UK: What’s In The Pensions Pipeline For 2014?

How the time flies. With 2013 having now drawn to a close, the attention of pension trustees and employers has turned to what pensions issues 2014 may bring. We have discussed some of the likely "agenda items" below.

GMP Equalisation

In January 2010 the DWP announced its conclusion that GMPs should be equalised regardless of whether or not a comparator can be identified.

Then, after two years of pensions practitioners nervously speculating on what this might mean in practice, in 2012 the DWP consulted on draft legislation and a methodology on how to equalise GMPs. However, the proposed methodology was criticised by many as being costly, administratively complex and failing to cover divorce, death and other cases. GMP conversion (i.e., a process whereby GMPs are simply converted to "normal" scheme benefits) seems to be the pension industry's preferred solution to the issue, on the assumption that steps need to be taken at all. Responding to this feedback, the DWP is considering publishing statutory guidance on how the GMP conversion process may be used alongside GMP equalisation.

In February 2013 the Pensions Minister, Steve Webb, announced that a pack of legislative changes on GMP equalisation would be put forward in Spring 2014, and that no further announcement would be issued until then.
Many of our pension trustee clients are adopting a "wait and see" approach, sensibly intending to implement GMP equalisation only once the legislation becomes clear. Spring 2014 is just around the corner, so we expect GMP equalisation to be a major discussion point for trustees and employers this year.

Pensions Tax Changes

With effect from 6 April 2014, the annual allowance will reduce from £50,000 to £40,000 and the lifetime allowance from £1.5 million to £1.25 million.

Two new forms of transitional protection – "fixed protection 2014" and "individual protection 2014" – will be available for affected individuals who have not already registered for primary, enhanced or fixed protection.

Claiming fixed protection 2014 will give an individual a lifetime allowance of the greater of £1.5 million and the standard lifetime allowance (i.e., £1.25 million on 6 April 2014), but this protection will be lost if the individual accrues any further pension benefits.

Claiming individual protection 2014 will give an individual a lifetime allowance equal to the value of his or her pension savings on 5 April 2014, subject to an overall maximum £1.5 million lifetime allowance. In contrast to fixed protection 2014, the individual will not lose this protection if he or she continues to accrue further pension benefits, subject to the £1.5 million cap.

The Impact of the 'Money Purchase Benefits' Definition Change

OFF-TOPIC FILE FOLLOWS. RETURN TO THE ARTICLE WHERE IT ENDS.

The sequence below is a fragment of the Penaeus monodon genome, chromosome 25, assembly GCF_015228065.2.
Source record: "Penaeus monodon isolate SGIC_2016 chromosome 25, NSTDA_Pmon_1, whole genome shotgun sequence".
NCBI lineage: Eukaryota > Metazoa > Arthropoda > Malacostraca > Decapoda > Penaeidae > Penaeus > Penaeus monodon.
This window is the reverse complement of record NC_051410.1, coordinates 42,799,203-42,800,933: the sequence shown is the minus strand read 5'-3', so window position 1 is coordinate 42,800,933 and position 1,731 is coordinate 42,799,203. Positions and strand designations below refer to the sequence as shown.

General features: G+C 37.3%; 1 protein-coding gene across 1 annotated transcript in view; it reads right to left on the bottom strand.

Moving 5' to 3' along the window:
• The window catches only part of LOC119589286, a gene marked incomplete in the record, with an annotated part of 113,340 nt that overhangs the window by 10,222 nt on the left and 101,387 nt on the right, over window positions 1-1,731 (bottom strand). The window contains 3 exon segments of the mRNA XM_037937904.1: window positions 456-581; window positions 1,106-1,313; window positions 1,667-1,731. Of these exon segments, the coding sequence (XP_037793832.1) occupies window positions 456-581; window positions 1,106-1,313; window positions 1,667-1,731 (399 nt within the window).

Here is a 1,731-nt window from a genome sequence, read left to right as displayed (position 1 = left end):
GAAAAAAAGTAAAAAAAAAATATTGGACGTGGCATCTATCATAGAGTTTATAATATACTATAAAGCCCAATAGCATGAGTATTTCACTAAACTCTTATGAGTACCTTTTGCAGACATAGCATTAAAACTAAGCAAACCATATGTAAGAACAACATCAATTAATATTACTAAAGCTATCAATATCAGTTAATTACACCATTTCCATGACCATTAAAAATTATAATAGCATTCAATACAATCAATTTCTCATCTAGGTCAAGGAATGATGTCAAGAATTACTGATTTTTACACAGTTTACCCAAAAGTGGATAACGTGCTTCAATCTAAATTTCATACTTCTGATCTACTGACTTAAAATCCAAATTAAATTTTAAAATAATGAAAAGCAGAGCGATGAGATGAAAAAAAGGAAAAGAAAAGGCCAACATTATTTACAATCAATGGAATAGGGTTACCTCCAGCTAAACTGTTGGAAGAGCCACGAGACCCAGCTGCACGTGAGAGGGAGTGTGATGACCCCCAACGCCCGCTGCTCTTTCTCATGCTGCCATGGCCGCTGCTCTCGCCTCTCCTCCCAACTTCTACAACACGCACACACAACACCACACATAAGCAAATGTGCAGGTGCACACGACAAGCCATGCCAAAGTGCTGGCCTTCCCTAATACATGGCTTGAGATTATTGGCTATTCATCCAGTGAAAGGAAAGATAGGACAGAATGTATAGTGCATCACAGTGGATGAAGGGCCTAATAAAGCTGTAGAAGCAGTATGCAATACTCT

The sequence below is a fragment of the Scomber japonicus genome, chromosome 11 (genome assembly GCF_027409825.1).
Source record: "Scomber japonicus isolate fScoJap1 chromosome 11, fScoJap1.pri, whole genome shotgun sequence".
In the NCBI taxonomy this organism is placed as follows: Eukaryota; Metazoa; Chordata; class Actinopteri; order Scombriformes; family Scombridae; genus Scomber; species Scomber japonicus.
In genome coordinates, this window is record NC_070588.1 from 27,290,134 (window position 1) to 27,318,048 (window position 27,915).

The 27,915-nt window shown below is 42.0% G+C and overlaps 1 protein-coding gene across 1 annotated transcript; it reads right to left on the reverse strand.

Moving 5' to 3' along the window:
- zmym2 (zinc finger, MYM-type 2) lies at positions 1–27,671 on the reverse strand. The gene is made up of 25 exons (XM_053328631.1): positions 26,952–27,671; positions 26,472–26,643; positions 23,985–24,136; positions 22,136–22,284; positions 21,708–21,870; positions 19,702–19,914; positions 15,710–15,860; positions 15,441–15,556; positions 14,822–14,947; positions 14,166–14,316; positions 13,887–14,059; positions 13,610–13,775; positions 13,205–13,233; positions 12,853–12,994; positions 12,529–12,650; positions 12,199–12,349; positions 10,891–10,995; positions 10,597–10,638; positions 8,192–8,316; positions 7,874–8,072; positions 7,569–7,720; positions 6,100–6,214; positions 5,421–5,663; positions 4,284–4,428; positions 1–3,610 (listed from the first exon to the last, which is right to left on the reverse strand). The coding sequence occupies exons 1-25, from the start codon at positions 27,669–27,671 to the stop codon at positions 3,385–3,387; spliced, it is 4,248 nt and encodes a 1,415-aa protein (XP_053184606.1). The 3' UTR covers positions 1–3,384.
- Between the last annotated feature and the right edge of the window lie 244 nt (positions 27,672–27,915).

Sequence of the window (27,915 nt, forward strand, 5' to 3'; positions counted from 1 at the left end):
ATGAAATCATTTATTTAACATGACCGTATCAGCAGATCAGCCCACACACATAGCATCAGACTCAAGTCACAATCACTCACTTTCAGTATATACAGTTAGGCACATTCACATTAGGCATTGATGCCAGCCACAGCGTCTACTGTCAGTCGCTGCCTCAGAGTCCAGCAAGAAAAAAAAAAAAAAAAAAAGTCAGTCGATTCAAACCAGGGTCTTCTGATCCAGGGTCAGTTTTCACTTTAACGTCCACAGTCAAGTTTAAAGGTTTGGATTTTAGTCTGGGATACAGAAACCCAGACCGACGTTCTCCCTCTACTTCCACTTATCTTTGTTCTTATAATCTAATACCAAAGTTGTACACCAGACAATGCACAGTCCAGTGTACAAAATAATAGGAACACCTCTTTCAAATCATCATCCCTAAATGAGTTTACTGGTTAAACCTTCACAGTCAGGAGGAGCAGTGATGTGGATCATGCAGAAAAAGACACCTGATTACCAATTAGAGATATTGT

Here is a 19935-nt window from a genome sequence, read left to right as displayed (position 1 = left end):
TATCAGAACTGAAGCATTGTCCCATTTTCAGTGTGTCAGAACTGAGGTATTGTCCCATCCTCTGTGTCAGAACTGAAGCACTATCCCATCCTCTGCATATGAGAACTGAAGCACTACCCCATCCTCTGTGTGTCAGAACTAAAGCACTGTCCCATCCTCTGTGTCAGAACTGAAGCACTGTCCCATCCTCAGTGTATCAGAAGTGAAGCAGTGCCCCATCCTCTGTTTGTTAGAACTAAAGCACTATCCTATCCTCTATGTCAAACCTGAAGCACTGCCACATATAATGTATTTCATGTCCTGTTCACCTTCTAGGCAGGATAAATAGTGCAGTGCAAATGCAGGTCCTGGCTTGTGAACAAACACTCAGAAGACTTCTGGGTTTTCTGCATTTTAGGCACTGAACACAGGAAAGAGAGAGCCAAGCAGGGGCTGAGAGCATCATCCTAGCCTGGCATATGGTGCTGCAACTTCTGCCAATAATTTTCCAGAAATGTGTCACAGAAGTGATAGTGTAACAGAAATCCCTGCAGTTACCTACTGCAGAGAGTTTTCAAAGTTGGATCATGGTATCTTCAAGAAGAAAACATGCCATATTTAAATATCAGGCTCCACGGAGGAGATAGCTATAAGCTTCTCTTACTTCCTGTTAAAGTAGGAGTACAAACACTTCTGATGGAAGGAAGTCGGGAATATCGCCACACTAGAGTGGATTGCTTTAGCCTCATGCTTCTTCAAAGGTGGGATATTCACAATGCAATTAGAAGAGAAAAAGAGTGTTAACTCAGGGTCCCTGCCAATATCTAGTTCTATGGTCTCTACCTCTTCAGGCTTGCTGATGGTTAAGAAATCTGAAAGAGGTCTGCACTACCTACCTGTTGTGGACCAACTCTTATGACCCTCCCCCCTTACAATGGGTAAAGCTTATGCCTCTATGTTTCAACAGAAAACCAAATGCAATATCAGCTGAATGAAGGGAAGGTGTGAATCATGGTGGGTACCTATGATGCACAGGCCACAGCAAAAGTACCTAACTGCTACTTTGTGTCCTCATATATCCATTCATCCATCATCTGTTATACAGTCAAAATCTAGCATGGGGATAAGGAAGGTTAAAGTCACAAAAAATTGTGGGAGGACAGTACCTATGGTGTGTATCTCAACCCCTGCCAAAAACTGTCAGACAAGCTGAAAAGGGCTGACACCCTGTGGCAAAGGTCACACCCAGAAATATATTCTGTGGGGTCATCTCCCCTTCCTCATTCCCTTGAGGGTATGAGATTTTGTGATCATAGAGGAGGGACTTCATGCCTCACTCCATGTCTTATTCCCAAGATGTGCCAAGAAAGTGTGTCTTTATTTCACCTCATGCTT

The new statutory definition of "money purchase benefits" included in the Pensions Act 2011 was introduced by the DWP to ensure that a funding deficit could not arise in relation to money purchase benefits, effectively, to negate the effects of the 2011 Supreme Court decision in Houldworth and another v Bridge Trustees Ltd. However, the new definition has not yet been brought into force.

In October 2013 the DWP opened a consultation on draft Regulations in relation to the new definition. If the consultation progresses as planned by the DWP, the Regulations will come into force on 6 April 2014 with retrospective effect (in many cases) from 1 January 1997.

In practice, the new definition will mean that some benefits previously treated by schemes as money purchase will now be re-classified as defined benefit. For example, schemes with any of the following features may be affected:

  • A guarantee in the accumulation phase (i.e., the period in which contributions build up in members' pension accounts) e.g., some form of guaranteed amount linked to salary, interest rate or investment yield on contributions
  • A pension in payment paid directly from the scheme derived from money purchase benefits, unless this is backed by a matching insurance policy
  • Where money purchase benefits are underpinned by a GMP (or any other defined benefit-type benefit)

If benefits formerly treated as money purchase are re-classified as defined benefit then there are far-reaching consequences. Such benefits will, for example, become subject to the employer debt, scheme-specific funding and PPF levy regimes.

The draft Regulations provide some comfort by introducing transitional provisions giving affected schemes time to comply with these resulting regulatory requirements. In some circumstances the retrospective nature of the amendments is also limited so that trustees will not need to revisit past decisions. For example, the draft Regulations provide that:

  • Schemes that commenced winding up on or before 27 July 2011 (the date of the Supreme Court decision) will not have to revisit past decisions
  • Schemes will not have to revisit historic section 75 employer debt calculations where the trigger event occurred on or before 27 July 2011
  • Schemes will not have to revisit transfers completed before 6 April 2014
  • The scheme-specific funding requirements will be disapplied in relation to periods before 6th April 2014.

Given the DWP's proposed 6 April 2014 implementation date, we would recommend that trustees and employers of potentially affected schemes consider the possible impact of the new definition and draft Regulations as soon as possible.

The Pensions Regulator's New Statutory Objective and Approach to Regulating Defined Benefit Schemes